Compost, green manure, bio-chars and zero till have all been widely suggested as means for agriculture to mitigate CO2 into soils. Whilst changes in land use and management result in changes in the soils carbon content, climate, soil texture, hydrology and depth are also significant factors in a soils capacity to sequester carbon. Tillage, particularly excessive tillage causes soils to lose carbon and as a general rule the less disturbance a soil has the greater the capacity to store carbon. Thus the greatest natural stores of soil carbon are to be found in the undisturbed soils of forests and grassland, whereas the lowest content is to be found on cultivated. It is within the cultivated soils, 1.5billion ha (11% of the Earths surface) that the capacity to act as carbon sinks chiefly lies.


Compost has a number of significant benefits when used in agriculture [compost science] and can indirectly lower emissions by improving soil structure and reducing tractor fuel consumption, and by improving nutrient cycling and reducing fertiliser inputs. However as a means to sequester carbon it’s benefits may be minimal.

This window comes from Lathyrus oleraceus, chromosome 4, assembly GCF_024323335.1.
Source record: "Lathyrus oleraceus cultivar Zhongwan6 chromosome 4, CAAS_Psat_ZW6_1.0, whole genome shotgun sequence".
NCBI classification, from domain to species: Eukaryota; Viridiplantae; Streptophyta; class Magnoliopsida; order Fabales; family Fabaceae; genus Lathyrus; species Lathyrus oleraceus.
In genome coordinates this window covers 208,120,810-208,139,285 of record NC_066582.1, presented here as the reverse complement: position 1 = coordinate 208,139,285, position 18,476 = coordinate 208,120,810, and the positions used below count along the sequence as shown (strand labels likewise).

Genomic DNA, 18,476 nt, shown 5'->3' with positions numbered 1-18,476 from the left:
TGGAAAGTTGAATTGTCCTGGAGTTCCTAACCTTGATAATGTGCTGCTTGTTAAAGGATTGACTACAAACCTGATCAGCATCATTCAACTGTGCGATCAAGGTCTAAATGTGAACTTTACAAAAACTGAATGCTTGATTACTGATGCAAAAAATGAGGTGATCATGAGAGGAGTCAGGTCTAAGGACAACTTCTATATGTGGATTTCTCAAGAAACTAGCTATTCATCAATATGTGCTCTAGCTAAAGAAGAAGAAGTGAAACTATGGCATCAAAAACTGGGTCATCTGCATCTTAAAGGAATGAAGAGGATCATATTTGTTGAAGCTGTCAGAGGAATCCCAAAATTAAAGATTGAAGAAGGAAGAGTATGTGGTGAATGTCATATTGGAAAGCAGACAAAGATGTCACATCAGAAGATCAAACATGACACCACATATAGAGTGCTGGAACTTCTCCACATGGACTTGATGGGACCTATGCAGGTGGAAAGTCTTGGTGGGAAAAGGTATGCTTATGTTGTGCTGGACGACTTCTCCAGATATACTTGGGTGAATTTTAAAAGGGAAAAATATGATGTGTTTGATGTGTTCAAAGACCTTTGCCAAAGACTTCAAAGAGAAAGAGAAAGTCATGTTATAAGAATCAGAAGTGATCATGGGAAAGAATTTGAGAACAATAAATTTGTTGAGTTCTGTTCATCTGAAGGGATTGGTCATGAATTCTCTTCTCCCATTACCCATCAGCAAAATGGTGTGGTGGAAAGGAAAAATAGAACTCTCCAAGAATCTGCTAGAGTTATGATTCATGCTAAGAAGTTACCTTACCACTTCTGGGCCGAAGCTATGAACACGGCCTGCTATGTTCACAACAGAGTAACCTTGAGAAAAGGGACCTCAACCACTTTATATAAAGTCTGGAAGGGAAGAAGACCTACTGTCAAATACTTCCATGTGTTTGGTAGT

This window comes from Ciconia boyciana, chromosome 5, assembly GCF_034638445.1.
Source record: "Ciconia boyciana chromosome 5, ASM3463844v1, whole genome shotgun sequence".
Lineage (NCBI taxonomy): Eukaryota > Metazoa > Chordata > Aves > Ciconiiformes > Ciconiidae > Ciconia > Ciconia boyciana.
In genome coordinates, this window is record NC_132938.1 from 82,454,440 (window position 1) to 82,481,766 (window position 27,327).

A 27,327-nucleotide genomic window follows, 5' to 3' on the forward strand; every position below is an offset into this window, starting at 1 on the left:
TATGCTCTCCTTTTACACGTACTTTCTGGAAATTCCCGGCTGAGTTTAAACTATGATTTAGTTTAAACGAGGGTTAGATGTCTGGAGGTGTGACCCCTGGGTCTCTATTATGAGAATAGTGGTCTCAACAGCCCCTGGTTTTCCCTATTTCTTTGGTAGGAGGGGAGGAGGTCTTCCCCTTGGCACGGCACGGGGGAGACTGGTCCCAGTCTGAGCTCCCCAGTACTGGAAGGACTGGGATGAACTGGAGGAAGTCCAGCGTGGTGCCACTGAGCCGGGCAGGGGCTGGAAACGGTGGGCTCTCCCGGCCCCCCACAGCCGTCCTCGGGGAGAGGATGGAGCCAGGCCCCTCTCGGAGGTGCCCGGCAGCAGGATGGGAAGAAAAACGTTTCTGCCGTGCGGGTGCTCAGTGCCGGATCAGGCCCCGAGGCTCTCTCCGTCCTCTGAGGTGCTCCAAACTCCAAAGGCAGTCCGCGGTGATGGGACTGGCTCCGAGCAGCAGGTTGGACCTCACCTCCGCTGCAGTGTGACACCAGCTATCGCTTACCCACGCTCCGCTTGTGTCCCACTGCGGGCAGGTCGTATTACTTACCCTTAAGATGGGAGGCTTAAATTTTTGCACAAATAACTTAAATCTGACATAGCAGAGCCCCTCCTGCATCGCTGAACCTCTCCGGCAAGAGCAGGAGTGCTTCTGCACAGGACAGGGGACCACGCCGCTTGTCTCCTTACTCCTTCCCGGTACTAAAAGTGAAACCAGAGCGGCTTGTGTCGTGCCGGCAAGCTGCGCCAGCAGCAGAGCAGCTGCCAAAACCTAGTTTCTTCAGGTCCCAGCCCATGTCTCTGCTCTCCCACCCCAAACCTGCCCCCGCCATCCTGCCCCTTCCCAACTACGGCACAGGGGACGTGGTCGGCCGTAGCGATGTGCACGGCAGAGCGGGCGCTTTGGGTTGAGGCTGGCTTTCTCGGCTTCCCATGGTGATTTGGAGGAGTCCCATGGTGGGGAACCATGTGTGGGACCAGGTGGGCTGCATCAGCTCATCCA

Microbial action on the compost, action that is responsible for improving the soil structure and the nutrient cycling is similarly using the compost as an energy source and is respiring in the process. The natural process by which microbes breaks down the organic matter, releasing the nutrients also releases the carbon as CO2 back into the atmosphere. The process follows a first order kinetics curve where 50% remains after three years, 25% after six, 12% after twelve 6% after twenty five and 3% after fifty years. Whilst crude approximations the general rule for compost added at regular intervals (1-3 years) is that it achieves a net balance of soil organic carbon after 50 years. Further additions simply maintain that level.